Indy Heat is a multi-player, top down racing game which began packing gangs of boy racers into the arcades a few years back. The Sales Curve's conversion allows three players to drive at once -you'll have to draw straws though, 'cos only two of them can use joysticks, player three being lumbered with the keyboard. The fourth car is computer-controlled, and tears around setting the pace.
Each player has a budget to spend on upgrading their car. There are boosters to be had for six different components: Tyres, Engine, Brakes, MPG (which improves fuel efficiency), Pit-Crew (which speeds up your pit-stops), and Turbo's (which give you an extra temporary boost of speed). There are ten different circuits, each one based on a real American race track. Before each race you're shown a map of the layout, which you can study to decide how your money would be best spent. A ridiculously simple track like Indianapolis will need a different combination of extras than one of the twisty, turny circuits. Don't worry if you can't decide what to buy, though - you can get the computer to choose for you.
When you're racing, the controls arc dead simple - left and right to steer, fire to go, and forward for a quick turbo boost. Your fuel supply and the number of remaining turbo boosts are shown on screen. Before your fuel runs out, a digitized voice and a little chappie holding up a placard lets you know it's pit-stop time. When you enter the pits, the crew rush around filling up the tank, replacing your turbo's and emptying the ash-trays. After a few seconds, the jacks come away and, pausing only to stash your free wine glasses, you can wheel-spin off again.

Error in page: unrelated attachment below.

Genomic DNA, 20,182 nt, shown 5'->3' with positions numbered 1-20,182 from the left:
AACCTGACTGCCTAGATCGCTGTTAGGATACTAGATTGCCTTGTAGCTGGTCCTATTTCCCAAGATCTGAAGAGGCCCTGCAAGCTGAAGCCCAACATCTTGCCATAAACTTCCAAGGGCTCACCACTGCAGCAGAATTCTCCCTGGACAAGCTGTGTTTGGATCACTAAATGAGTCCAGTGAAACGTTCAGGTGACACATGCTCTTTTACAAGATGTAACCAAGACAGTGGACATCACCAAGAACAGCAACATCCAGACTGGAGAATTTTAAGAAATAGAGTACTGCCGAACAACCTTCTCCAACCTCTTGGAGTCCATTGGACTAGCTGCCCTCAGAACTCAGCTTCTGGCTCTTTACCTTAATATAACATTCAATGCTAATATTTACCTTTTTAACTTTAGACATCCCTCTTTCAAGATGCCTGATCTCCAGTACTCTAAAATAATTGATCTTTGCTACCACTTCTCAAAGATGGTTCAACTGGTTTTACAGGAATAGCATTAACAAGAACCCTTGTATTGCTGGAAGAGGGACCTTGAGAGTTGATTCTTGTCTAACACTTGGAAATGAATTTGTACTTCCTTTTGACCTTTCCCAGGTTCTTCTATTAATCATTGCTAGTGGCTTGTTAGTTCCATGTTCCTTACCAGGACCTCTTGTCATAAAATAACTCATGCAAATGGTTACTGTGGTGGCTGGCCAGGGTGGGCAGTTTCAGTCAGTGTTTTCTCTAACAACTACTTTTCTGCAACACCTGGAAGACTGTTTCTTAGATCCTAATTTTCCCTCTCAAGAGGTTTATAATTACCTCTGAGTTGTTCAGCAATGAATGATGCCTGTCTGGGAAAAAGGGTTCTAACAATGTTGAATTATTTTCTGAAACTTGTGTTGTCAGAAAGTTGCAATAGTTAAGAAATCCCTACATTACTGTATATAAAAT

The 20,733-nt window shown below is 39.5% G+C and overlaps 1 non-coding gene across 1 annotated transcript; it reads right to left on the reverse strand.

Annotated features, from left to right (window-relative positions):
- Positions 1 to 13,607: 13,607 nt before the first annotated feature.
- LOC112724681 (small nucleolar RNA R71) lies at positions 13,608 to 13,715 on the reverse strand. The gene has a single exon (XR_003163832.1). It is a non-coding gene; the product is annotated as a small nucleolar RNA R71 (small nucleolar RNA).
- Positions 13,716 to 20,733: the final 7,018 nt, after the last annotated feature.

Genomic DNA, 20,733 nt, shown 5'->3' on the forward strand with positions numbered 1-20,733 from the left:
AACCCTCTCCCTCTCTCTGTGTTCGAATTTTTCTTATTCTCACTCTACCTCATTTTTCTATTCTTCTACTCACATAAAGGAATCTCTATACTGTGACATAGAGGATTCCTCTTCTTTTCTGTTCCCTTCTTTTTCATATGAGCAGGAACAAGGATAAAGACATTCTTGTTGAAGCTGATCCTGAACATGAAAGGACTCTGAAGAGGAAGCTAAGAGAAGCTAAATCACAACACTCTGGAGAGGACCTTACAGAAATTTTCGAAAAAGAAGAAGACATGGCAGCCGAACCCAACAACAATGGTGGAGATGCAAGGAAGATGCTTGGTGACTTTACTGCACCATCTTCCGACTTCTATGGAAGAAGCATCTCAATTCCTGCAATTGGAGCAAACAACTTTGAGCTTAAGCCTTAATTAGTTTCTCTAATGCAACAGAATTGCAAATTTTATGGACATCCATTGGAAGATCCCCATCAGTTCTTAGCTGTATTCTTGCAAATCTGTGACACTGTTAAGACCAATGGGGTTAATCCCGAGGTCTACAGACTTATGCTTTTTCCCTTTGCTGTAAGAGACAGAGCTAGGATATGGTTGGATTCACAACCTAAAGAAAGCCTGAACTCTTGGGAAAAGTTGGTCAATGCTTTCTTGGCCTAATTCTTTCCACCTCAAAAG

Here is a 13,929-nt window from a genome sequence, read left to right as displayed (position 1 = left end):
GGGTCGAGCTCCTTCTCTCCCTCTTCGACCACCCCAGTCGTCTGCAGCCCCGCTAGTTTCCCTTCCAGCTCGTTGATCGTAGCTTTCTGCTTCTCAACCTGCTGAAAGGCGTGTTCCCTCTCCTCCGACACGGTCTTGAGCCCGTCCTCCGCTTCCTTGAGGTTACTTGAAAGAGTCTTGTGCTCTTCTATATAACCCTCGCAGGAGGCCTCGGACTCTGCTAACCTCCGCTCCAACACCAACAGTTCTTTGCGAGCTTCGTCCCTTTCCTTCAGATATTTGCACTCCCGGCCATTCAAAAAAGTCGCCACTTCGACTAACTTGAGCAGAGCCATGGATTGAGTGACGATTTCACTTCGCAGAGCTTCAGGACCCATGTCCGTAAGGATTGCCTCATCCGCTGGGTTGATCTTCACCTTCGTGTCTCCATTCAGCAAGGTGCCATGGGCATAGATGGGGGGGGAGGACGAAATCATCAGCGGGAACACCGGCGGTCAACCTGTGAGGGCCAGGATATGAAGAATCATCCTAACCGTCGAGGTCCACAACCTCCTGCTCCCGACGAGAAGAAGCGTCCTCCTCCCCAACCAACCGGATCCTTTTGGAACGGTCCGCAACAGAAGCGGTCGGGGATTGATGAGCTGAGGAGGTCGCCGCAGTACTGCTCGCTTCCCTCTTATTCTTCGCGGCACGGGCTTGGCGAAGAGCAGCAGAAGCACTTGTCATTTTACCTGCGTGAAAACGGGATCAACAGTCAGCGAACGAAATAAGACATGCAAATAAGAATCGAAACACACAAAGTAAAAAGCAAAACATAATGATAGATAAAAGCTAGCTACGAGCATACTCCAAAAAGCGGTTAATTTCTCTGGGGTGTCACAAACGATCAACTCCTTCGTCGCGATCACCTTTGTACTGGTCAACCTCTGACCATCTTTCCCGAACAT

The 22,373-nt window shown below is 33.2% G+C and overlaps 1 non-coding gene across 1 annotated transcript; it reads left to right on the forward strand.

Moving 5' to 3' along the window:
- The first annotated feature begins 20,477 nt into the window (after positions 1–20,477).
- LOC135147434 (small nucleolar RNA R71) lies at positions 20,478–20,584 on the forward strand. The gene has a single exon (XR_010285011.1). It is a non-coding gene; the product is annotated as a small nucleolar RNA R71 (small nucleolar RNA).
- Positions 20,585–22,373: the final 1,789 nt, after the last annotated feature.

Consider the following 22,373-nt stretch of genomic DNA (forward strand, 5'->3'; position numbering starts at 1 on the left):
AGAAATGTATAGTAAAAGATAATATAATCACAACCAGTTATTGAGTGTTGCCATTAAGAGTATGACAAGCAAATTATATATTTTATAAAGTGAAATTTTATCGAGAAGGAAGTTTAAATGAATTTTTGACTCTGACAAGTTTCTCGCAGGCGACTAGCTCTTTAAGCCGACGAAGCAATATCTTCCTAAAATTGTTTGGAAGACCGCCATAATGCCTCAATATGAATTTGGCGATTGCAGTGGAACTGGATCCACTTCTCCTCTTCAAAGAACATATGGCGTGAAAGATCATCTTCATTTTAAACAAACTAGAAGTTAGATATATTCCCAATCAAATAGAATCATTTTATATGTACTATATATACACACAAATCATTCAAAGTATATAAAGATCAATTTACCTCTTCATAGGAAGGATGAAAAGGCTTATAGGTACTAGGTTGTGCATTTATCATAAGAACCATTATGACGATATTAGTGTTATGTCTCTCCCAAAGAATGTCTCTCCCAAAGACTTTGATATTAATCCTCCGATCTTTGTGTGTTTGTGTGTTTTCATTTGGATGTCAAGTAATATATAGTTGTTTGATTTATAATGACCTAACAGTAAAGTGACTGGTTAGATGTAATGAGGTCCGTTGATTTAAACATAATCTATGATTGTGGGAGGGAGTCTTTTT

The overall winner is decided at the end of the tournament, when you're each told your average speed. Did you travel at a constant, fuel-efficient 55mph, or did you manage to clock up the sort of speeds that even Viscount Linley would be arrested for? Only the computer knows for sure.
MARTIN: The world of Formula One car racing -the roar of engines, the smell of burning rubber, the glamour, the speed, the dolly birds and the burns injuries. Is it possible to capture this atmosphere using five-millimetre long sprites, rushing around a one-screen circuit? 'Course not, dopey. But Sales Curve has produced the next best thing - an immensely playable racing game which is easy to pick up and allows you to get all bolshie and competitive with a couple of pals.
My only niggle concerns the shortness of the races. I'd quite happily play a real-time Le Mans 24 hr endurance stage, but sadly it always feels like my fender-bending antics have only just begun when the computer car's taking the chequered flag. Usually it's the only car on the track that gets on with the matter in hand, and doesn't get involved in gratuitous argy-bargy. Shame it doesn't emulate the bully-boy driving style of Mad Max, it'd be a lot more fun.
Cutting up your opponents and forcing them off the road is a real laugh. If you're feeling really Dick Dastardly, you can nobble another player by deliberately shunting their car off the jacks when it's in the pits. This slows them up and squashes one of their pit crew. Now you couldn't do that for real in the world of Formula One racing. Well, not more than a couple of times...
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